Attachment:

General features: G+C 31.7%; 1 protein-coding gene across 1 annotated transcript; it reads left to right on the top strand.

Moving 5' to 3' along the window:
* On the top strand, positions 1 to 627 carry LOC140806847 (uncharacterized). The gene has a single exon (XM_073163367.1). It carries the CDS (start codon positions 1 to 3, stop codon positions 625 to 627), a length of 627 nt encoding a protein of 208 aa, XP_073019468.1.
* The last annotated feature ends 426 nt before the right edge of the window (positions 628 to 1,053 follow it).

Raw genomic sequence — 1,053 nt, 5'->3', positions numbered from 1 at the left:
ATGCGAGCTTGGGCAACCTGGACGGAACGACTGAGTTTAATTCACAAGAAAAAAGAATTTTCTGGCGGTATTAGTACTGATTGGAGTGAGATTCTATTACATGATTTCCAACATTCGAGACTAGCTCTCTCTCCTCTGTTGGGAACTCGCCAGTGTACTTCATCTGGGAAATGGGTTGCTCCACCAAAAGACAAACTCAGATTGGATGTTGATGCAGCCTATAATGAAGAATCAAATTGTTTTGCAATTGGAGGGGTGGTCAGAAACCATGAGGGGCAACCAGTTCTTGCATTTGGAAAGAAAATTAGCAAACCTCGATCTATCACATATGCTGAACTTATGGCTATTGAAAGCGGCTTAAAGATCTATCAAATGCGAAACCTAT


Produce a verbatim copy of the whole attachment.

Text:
General features: G+C 31.7%; 1 protein-coding gene across 1 annotated transcript; it reads left to right on the top strand.

Moving 5' to 3' along the window:
* On the top strand, positions 1 to 627 carry LOC140806847 (uncharacterized). The gene has a single exon (XM_073163367.1). It carries the CDS (start codon positions 1 to 3, stop codon positions 625 to 627), a length of 627 nt encoding a protein of 208 aa, XP_073019468.1.
* The last annotated feature ends 426 nt before the right edge of the window (positions 628 to 1,053 follow it).

Raw genomic sequence — 1,053 nt, 5'->3', positions numbered from 1 at the left:
ATGCGAGCTTGGGCAACCTGGACGGAACGACTGAGTTTAATTCACAAGAAAAAAGAATTTTCTGGCGGTATTAGTACTGATTGGAGTGAGATTCTATTACATGATTTCCAACATTCGAGACTAGCTCTCTCTCCTCTGTTGGGAACTCGCCAGTGTACTTCATCTGGGAAATGGGTTGCTCCACCAAAAGACAAACTCAGATTGGATGTTGATGCAGCCTATAATGAAGAATCAAATTGTTTTGCAATTGGAGGGGTGGTCAGAAACCATGAGGGGCAACCAGTTCTTGCATTTGGAAAGAAAATTAGCAAACCTCGATCTATCACATATGCTGAACTTATGGCTATTGAAAGCGGCTTAAAGATCTATCAAATGCGAAACCTAT